- The Price of Fast Fashion via BBC
- The True Cost via Netflix
- Minimalism: A Documentary About The Important Things via Netflix
Mohair-wool knit leopard print jumper: And Other Stories
Faux leather skirt: Zara
‘Kori’ boots: Alexander Wang
CHANEL Le Boy bag
My Top Tips:
- Download the Good On You app. It’s an Australian app that’s packed with information about how brands are doing in terms of human labour, environment and animal sustainability. You can search your favourite brands, read a little more about them, ‘Favourite’ them to easily check back on their progress, and even find similar brands. It’s been SO eye-opening for me this past week or so.
- If you can’t stay away from the High Street and those affordable brands, that’s fine too. But try and select pieces made from quality fabrics that will last both in the wash and in line with trends or your style.
- Get familiar with reading clothing labels. As a fashion journalism graduate, trained fashion writer and gal who has been shipped to several training sessions, I know a little too much about fabrics. Avoid polyester (when washed, it emits tiny plastic particles that end up in the sea), and choose organic or recycled materials wherever possible.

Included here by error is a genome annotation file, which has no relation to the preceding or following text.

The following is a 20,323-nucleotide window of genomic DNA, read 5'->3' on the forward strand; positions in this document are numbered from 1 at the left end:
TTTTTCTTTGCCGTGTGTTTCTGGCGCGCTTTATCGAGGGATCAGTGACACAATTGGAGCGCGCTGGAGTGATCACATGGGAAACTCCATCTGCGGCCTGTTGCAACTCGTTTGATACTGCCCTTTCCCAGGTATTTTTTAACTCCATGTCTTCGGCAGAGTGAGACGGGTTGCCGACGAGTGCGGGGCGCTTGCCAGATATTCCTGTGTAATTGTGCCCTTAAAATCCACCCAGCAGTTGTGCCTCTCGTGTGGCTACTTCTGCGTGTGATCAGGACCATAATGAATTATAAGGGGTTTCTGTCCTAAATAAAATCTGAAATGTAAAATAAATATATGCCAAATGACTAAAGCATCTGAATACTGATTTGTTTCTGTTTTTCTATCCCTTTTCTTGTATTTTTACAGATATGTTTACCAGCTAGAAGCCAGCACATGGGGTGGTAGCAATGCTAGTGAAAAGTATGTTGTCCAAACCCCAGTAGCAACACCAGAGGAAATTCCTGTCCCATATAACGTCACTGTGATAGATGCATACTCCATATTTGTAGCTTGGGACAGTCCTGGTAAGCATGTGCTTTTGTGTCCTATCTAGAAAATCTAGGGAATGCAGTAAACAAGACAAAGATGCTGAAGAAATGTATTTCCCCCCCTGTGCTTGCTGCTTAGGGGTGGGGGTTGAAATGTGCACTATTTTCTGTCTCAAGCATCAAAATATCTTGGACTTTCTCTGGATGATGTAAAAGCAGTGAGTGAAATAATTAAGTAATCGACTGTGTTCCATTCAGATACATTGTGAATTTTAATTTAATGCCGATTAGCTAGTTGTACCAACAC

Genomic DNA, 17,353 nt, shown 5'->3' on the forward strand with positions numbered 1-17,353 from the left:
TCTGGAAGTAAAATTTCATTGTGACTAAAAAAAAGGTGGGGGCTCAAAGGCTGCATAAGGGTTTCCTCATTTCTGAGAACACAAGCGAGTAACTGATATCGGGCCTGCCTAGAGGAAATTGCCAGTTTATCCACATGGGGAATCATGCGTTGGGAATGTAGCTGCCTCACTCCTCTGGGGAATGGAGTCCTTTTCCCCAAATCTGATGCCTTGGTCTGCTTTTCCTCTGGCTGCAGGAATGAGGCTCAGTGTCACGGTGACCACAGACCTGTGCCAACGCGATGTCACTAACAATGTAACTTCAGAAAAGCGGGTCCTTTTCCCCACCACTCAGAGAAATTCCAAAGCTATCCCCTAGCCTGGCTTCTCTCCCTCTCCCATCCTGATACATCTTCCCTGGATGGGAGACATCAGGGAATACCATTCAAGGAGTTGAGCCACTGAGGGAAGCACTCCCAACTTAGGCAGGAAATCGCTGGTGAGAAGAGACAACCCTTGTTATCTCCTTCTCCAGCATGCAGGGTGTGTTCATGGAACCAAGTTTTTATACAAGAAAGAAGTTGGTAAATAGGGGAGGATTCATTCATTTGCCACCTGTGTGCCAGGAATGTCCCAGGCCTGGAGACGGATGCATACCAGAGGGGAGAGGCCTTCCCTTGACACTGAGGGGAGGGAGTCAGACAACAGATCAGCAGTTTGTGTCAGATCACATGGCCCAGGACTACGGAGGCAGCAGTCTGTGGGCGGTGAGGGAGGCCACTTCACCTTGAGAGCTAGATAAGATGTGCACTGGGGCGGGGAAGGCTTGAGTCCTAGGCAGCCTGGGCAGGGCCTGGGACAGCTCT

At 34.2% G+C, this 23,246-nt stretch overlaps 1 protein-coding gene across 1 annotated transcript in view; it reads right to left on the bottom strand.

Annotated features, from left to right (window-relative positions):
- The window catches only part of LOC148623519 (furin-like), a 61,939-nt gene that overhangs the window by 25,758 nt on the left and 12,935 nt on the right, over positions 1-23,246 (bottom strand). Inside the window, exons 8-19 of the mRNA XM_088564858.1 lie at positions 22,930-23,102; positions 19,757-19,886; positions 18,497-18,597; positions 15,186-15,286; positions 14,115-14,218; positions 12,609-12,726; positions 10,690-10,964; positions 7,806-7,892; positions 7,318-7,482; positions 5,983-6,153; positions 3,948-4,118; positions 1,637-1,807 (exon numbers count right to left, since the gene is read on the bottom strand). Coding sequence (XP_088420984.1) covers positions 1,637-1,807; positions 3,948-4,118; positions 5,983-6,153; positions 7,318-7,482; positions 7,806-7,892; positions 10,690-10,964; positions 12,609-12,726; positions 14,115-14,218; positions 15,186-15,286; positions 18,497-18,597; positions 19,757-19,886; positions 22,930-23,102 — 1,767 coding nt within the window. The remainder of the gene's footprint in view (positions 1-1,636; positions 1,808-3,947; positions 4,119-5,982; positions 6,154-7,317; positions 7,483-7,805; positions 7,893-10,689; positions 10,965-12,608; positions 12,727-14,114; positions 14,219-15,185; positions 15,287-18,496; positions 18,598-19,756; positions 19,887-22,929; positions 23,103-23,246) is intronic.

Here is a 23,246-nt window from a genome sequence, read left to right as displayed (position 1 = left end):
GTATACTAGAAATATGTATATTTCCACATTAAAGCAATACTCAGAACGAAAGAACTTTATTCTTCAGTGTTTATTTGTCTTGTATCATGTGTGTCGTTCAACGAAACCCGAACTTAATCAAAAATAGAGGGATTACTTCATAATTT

- Learn to sew! Whether that’s to create your own clothing or so you can easily mend clothes at home, this is much better than instantly writing off yet another pair of jeans or top.
- Throw less away. Get in the habit of keeping pieces for longer and resisting the temptation to stockpile clothes just because you’ve seen influencers haul 20 pieces at a time.
- Buy from charity shops and reclaimed item stores. It’s always good to support your favourite charity and give clothing a second try. If you want to buy designer for less, shopping from sites like Vestiaire Collective and The RealReal is a great way to re-home leather. (I have SO many thoughts on this!)